Heterogeneities: Race, Gender, Class, Nation, and State

By Robert Ackermann John | Go to book overview

WORLD SYSTEM

War, disease, and starvation are the other side of a world system that produces tremendous wealth for a lucky few. The concept of the world system is that local social and economic conditions are variations on deeper systematic structures. These variations are the resolutions of changes in the economic and political linkages between nation-states and the detail of local cultural and material life. The rough picture of a world system is one whose structure is determined by a powerful core and a much weaker periphery, the two mediated through semi-peripheral states and economies. This picture has been proposed over and over again. Its repeated postulation shows that it has some obvious purchase on reality, but generalizations in world-system theory run aground against detailed heterogeneities in local social, political, and economic interactions. If world-system theory were a scientific theory, its various claims would appear to contradict the facts. Making world-system theory more complex so as to make it consistent with all the known facts would threaten to make it an unintelligible summary of a myriad of local observations. By suggesting that theory must wait for consistency with all the available facts, a displaced epistemological idealization of science automatically supports social conservatism. It is useful instead to think of world-system theory as providing a crude picture of constrained channels of influence within which local systems are produced as variants that cannot be anticipated in all of their detail. Indeed, the alternative is to accept that the world picture is not analytically manageable and that one can best anticipate what's coming by studying only one's local environment. That can't be right. Multinational corporations are at work constructing models for future global performance based on their versions of world-system theory. To understand the interfusions of nation-states with greater detachment, wilder theoretical posits must be embraced.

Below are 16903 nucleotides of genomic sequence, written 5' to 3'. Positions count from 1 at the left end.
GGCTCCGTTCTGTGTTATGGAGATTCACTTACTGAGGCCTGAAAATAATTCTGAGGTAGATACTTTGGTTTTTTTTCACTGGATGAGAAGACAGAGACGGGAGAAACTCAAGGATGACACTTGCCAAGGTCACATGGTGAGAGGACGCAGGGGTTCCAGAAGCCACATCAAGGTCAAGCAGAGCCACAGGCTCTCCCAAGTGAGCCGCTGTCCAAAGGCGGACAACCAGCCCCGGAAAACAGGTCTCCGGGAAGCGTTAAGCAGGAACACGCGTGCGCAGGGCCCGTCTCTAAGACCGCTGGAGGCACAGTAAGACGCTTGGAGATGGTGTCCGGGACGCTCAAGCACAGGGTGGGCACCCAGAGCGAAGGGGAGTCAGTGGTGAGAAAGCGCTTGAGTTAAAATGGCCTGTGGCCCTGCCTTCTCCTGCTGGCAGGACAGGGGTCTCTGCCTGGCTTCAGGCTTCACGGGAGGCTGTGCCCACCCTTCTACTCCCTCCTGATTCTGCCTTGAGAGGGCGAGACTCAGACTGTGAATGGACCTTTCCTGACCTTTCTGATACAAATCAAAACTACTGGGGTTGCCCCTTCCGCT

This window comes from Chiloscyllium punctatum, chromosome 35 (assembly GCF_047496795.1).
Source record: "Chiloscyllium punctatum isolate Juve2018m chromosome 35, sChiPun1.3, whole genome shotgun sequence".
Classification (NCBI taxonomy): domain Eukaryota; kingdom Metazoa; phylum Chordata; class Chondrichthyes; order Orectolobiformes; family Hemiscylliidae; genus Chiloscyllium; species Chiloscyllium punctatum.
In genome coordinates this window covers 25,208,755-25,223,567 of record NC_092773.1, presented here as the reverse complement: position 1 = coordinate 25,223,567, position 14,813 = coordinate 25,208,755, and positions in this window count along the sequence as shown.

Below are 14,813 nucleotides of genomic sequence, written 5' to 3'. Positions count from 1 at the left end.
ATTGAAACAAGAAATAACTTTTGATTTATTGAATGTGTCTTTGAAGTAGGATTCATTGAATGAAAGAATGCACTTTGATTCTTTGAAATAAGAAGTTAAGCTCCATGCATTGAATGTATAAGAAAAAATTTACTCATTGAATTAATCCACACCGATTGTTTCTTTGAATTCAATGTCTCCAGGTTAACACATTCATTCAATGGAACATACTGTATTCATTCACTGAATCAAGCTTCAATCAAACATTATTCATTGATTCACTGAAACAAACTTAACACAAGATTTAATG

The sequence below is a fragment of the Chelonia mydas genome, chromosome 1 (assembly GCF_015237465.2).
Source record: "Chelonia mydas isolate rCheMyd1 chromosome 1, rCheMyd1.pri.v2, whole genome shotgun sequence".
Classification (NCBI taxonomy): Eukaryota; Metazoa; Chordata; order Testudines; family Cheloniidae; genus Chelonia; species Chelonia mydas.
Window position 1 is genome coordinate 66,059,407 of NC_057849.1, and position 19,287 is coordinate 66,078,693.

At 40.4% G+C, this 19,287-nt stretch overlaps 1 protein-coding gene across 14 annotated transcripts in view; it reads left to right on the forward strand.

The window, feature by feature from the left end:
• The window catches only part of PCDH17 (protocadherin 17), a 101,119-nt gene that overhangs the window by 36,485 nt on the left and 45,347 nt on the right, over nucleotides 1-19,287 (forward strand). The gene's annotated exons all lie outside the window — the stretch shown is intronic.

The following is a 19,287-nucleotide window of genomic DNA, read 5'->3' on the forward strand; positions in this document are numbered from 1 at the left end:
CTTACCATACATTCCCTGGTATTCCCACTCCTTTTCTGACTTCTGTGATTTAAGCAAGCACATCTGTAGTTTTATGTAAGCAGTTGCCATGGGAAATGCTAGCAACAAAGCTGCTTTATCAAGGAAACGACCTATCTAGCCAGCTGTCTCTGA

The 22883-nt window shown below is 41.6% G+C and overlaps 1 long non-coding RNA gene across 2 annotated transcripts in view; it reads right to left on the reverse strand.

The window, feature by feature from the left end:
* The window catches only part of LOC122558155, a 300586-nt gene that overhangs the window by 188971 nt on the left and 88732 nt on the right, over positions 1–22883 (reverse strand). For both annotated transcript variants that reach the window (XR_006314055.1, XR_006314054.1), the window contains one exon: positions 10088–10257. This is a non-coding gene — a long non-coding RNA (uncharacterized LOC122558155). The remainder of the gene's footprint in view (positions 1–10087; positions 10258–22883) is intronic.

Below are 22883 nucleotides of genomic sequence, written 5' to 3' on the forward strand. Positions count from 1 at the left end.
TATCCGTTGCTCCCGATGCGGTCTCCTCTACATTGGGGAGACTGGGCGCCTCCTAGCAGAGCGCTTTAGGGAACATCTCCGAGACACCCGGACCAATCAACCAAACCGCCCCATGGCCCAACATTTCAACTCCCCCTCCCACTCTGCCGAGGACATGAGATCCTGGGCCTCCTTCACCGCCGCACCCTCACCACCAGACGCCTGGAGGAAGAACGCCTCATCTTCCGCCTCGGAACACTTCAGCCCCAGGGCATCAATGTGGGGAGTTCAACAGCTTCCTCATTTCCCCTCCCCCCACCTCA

As canvassed two chapters ago, the current capitalist world system formed as a consequence of the european surge into scientific and

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Heterogeneities: Race, Gender, Class, Nation, and State
Table of contents

Table of contents

  • Title Page iii
  • Contents ix
  • Preface xi
  • Starting Point 1
  • Racism 9
  • Benign Racism 31
  • Gender 53
  • Class 79
  • Nation 103
  • State 131
  • World System 153
  • What to Do 179
  • FURTHER READING 205
  • Index 209
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